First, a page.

I don't know how to communicate with my adult daughter

There is just no communication at all between us. She sleeps constantly all day (not at night). She acts angry and unfocused and stays in her very messy room all the time. The only time she comes out is to eat.

She has aches and fatigue, weight gain, hair loss and skin problems. She does not look after her health.

I don't know how to communicate with her. She is not open to any suggestions. How do I get through to her?

Kristi King-Morgan, LMSW
Kristi King-Morgan, LMSW
Social Worker, Psychotherapist

1. She's an adult.

2. She lives in your house? She follows your rules.

3. What you're describing could be any number of things, but could potentially be a medical issue that needs attention. Thyroid issues, autoimmune diseases - there's a ton of medical possibilities for her symptoms. I'm not a doctor; this is a forum of therapists.

4. I recommend the book "Codependent No More" which may help you navigate your rocky relationship with your adult daughter. You may be inadvertently making things worse by "helping" her which can instead enable her to continue her behaviors. Another book you may find helpful is "Boundaries: Where you end and I begin". You cannot control another person, especially an adult. The only person you can control is yourself. Tough love is sometimes needed, and she is an adult - treat her like one. Maybe then she'll act like one. If we were having this conversation in person, you would interrupt me at this point with a "but..." and then explain all the reasons why you can't tell her to move out, get a job, get up and cook or clean the house, etc. I already know that you have a myriad of excuses for things being the way they are. Yes, I said excuses instead of reasons, because that's what they are. You may feel stuck and like you have to take care of her, but you have choices - you just may not like them. I know that when children are small, parents' lives are focused around them (some more than others) and decisions are made around what is best for your child. But you said your daughter is an adult. The relationship dynamics must change if the relationship is to be a healthy one. I know how difficult it is to watch your child make life choices that you wouldn't want for them, no matter what that choice may be. As a parent, we want to force them to do what we think is "the right thing" but trying to do that only results in frustrations for everyone involved. Whether the issue is a hair color, a tattoo, a lifestyle choice, a job, or choosing not to work or take care of their health, or doing drugs, or drinking - the choice is theirs and theirs alone and so are the consequences of those choices.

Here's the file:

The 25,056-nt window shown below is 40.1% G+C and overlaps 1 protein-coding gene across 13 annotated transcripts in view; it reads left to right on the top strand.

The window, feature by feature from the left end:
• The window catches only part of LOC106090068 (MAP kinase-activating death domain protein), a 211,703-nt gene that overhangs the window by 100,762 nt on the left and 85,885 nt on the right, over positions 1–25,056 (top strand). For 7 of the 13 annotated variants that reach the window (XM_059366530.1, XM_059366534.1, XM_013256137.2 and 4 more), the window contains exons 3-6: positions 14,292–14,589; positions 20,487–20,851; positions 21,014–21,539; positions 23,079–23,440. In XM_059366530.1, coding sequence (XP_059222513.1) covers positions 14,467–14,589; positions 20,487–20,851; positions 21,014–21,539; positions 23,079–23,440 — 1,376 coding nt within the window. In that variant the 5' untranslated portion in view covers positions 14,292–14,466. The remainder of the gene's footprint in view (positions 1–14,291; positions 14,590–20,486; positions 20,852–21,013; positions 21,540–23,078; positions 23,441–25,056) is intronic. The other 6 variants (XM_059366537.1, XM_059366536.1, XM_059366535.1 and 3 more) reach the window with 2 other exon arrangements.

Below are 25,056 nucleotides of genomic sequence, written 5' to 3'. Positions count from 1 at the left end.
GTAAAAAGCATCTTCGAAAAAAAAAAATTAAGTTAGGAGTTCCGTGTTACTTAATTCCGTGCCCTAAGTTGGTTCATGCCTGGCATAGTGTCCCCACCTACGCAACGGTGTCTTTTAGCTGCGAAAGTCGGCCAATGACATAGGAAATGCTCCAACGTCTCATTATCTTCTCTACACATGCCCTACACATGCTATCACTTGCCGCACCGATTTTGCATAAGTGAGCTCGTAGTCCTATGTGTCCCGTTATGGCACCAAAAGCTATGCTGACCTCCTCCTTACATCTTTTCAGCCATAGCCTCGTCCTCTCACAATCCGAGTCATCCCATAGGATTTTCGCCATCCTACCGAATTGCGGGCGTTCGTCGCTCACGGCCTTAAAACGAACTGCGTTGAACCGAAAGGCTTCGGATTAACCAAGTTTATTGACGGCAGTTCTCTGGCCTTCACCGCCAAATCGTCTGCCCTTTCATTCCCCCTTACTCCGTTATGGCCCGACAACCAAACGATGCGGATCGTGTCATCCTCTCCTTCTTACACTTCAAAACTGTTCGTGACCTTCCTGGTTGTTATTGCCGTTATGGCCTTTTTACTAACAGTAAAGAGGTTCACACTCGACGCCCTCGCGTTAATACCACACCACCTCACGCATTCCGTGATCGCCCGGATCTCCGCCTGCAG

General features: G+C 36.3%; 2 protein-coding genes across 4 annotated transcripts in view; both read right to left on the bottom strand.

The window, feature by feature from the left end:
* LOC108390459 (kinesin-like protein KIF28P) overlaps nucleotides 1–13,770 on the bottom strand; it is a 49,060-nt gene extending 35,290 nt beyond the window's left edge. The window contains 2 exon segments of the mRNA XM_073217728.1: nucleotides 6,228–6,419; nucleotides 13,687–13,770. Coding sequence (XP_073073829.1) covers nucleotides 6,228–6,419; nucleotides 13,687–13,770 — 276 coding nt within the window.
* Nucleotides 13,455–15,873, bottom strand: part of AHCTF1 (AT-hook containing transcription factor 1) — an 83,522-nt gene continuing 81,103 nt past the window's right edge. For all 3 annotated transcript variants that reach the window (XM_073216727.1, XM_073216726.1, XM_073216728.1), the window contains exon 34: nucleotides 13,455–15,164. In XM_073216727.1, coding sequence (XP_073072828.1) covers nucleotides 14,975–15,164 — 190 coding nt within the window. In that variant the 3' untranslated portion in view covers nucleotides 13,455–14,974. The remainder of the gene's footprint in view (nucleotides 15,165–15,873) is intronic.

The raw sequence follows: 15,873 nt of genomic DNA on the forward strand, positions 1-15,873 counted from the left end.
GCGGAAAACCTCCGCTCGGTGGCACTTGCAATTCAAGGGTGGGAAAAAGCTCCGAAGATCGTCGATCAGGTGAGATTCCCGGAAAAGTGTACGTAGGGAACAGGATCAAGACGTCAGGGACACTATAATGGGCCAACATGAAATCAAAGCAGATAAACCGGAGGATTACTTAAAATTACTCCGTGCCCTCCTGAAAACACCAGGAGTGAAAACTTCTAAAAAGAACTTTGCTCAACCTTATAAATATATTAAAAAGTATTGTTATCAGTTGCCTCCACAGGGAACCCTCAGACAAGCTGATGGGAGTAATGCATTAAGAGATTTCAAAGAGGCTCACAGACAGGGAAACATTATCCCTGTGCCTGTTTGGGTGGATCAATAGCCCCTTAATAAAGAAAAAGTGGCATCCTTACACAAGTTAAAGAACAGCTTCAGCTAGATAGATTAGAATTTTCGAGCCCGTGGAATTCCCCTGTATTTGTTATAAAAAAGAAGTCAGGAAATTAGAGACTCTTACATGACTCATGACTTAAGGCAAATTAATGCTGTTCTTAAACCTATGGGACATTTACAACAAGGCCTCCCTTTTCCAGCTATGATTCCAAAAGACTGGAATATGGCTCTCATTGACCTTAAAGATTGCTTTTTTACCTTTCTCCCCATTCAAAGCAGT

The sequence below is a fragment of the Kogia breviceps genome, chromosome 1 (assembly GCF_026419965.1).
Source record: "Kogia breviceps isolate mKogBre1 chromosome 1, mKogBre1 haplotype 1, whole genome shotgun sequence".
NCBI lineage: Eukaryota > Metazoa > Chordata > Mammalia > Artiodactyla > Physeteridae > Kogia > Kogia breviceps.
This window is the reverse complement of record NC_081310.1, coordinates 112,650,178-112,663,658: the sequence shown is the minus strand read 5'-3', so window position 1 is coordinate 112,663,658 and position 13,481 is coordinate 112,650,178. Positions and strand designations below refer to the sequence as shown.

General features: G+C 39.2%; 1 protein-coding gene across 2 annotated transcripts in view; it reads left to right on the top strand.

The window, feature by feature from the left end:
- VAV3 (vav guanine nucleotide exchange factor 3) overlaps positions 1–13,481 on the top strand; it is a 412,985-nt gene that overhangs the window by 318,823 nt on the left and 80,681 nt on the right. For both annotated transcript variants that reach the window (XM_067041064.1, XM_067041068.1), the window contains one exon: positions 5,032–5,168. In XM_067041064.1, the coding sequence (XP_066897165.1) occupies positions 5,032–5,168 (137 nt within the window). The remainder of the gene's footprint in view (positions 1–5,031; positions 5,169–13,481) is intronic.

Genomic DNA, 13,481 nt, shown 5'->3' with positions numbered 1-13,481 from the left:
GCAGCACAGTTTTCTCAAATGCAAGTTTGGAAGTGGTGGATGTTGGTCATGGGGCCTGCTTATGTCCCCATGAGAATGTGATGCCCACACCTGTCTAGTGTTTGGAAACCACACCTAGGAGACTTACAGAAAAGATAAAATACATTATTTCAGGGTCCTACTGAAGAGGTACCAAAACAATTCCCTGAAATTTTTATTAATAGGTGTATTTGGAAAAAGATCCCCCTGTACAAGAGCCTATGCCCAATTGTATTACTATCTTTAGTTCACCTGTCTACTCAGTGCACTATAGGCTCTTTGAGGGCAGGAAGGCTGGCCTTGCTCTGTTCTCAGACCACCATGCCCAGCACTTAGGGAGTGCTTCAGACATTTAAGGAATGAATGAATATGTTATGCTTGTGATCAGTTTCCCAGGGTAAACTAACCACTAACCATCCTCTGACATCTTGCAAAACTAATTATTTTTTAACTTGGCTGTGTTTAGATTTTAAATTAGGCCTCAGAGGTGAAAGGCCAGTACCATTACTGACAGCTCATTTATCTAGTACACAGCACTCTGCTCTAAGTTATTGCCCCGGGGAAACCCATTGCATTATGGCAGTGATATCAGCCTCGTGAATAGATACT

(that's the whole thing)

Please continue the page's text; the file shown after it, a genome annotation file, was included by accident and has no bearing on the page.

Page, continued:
The information above is intended as general information...  (more)The information above is intended as general information based on minimal information, and does not constitute health care advice. This information does not constitute communication with a counselor/therapist nor does it create a therapist-client relationship nor any of the privileges that relationship may provide.   If you are currently feeling suicidal or are in crisis, call 911 or proceed to your local emergency room.

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